Special circumstances involved in the establishment of these regulations limit the amount of time that we can allow for public comment. Specifically, two considerations compress the time in which the rulemaking process must operate: (1) the need to establish final rules at a point early enough in the summer to allow affected State agencies to adjust their licensing and regulatory mechanisms; and (2) the unavailability, before mid-June, of specific, reliable data on this year's status of some waterfowl and migratory shore and upland game bird populations. Therefore, we believe that to allow comment periods past the dates specified in DATES is contrary to the public interest.

Before promulgation of final migratory game bird hunting regulations, we will take into consideration all comments received. Such comments, and any additional information received, may lead to final regulations that differ from these proposals. You may inspect comments received on the proposed annual regulations during normal business hours at the Service's office in room Start Printed Page 425504107, 4501 North Fairfax Drive, Arlington, Virginia. For each series of proposed rulemakings, we will establish specific comment periods. We will consider, but possibly may not respond in detail to, each comment. However, as in the past, we will summarize all comments received during the comment period and respond to them in the final rule.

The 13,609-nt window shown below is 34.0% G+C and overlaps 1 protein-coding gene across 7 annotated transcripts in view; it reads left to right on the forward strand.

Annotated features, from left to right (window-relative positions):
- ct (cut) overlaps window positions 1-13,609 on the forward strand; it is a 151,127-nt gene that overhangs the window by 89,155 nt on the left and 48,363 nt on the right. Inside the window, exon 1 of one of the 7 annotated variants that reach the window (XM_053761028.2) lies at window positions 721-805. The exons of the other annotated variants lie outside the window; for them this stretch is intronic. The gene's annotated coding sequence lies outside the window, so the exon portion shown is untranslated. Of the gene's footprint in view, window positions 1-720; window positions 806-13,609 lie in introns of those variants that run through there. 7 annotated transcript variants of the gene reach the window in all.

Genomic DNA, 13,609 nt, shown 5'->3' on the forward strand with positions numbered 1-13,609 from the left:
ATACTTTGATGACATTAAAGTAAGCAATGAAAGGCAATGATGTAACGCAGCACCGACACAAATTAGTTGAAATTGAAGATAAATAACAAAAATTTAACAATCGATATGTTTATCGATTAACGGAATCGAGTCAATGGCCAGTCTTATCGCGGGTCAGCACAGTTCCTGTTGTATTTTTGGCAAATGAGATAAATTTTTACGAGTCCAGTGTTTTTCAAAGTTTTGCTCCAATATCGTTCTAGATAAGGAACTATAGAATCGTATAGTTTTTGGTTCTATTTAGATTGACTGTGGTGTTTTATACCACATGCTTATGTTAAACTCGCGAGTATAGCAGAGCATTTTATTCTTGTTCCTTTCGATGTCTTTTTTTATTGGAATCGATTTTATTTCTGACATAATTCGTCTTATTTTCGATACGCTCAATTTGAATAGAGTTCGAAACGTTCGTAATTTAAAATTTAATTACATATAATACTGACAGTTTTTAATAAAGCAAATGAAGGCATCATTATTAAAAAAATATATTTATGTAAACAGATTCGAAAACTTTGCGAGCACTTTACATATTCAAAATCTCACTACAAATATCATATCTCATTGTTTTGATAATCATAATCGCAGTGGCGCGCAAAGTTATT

NEPA Consideration

NEPA considerations are covered by the programmatic document, “Final Supplemental Environmental Impact Statement: Issuance of Annual Regulations Permitting the Sport Hunting of Migratory Birds (FSES 88-14),” filed with the Environmental Protection Agency on June 9, 1988. We published Notice of Availability in the Federal Register on June 16, 1988 (53 FR 22582). We published our Record of Decision on August 18, 1988 (53 FR 31341). In addition, an August 1985 environmental assessment entitled “Guidelines for Migratory Bird Hunting Regulations on Federal Indian Reservations and Ceded Lands” is available from the address indicated under the caption ADDRESSES.